Dear Dee and Carol, March 8, 2009

Dear Carol and Dee,

We certainly picked a wild day to start writing about our gardens. I have a virtual “white out” with snow here in Boise – it’s barely 30 degrees. I see from the weather reports Dee is a warm, sunny, and clear at 69, and, Carol, raining off and on, but a decent 64. Woe is me in the northern tier.

I have a few crocuses blooming, and two small iris reticulata were bold enough to stick their heads up through the snow a couple of days ago. The flowering dogwood is full of promise (and just a few feet from my desk and window). It’s covered with hundreds of fat round buds with perfect seams. My new apricot tree is loaded with tiny purple budlets, all waiting for the first real week of warmth. The soonest that might happen is around St. Patrick’s Day, when the hit-or-miss weatherman predicts we will be basking in the high 50’s.

The tulips I potted up and wintered in the garage are stretching like giraffes to get to the little bit of sunlight coming through the three northeast windows. I know it’s still too cold to put them out so, the flowers will no doubt be paltry for want of more sunshine.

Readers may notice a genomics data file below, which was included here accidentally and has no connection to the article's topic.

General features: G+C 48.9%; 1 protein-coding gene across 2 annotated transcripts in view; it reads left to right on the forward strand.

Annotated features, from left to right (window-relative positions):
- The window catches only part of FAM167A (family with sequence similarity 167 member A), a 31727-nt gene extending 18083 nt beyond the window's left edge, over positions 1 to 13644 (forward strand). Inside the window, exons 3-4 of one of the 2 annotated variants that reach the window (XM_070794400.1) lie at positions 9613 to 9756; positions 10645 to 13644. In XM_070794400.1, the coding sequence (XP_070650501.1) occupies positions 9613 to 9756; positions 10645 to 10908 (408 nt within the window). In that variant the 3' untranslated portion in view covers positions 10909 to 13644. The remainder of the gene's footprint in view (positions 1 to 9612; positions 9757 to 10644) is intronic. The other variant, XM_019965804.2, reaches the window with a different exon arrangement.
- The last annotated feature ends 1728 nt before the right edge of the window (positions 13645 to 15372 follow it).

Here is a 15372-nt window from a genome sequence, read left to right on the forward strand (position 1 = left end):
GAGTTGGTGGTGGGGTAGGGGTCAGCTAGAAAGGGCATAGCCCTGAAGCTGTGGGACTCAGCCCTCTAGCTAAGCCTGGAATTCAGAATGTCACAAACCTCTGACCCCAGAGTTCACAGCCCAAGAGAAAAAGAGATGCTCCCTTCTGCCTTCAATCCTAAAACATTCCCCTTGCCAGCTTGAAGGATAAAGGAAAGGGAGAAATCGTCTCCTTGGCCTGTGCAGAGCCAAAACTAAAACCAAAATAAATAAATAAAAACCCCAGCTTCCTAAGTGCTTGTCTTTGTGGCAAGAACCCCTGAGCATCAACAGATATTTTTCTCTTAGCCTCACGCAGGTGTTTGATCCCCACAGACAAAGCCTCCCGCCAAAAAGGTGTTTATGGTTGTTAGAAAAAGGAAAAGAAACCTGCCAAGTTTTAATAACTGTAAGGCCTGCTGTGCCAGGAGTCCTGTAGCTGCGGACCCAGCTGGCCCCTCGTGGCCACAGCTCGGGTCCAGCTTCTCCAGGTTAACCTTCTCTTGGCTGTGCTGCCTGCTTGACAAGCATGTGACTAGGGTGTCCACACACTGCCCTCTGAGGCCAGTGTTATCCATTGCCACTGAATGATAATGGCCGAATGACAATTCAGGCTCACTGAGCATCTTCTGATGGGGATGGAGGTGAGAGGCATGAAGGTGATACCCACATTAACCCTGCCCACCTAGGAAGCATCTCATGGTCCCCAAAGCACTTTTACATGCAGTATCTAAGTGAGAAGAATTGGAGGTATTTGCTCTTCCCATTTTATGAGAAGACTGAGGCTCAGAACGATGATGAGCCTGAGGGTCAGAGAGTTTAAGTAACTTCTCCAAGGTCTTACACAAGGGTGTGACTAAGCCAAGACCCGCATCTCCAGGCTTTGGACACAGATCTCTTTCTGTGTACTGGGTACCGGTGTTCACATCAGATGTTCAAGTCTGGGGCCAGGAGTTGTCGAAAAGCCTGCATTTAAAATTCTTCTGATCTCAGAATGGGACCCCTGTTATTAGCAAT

I’ll console myself with the big seed project on the dining room table (major staging area of Ranch du Bois). I’ve attempted to gather up all the loose packets of seeds, vegetables and flowers, to get them into one place. My half-baked effort of creating a seed notebook is just that, half-baked. Some packets are tucked nicely into their see -through pages and the recently arrived, dearly coveted, NEW seeds are in a big heap. Don’t get me wrong, they aren’t neglected, NO, in fact, the packets are arranged and re-arranged, read, and admired on a daily basis. I have yet to put them in any order.

My seed dilemma, is a wild departure from Carol’s dedicated “spreadsheet, calendar, weather station operation and seed starting plan” in Indianapolis. And Dee, she’s no doubt admiring the second set of leaves on her tomato seedlings. I don’t dare start my tomatoes for another week or so, and then I will pot them up into larger pots a couple of times to get big strong plants to set out by Labor Day. Just kidding. I am going to step into the danger zone and put them out by Mother’s Day.

I’m going to forgo the purchase of violas and pansies this year. Once it does get warm here, and it generally happens very fast, they completely fry. They always, always disappoint me. And don’t even mention primroses. I hate them. Little short necks, garish colors, indoor softies…..they aren’t for me either.

I’ve said before, gardening in Idaho is not for the faint of heart, so, onward I’ll go, hang on to your hats for Mrs. Toad’s wild ride in this Z 6 sagebrush steppe garden, and we’ll keep track of our trials and tribulations.

As I close my note to you, in just 30 minutes, the blizzard has passed over, the sky has turned blue, and the sun is out. I’m going to dust the snow off the hellebores.

Your gardener friend,
Mary Ann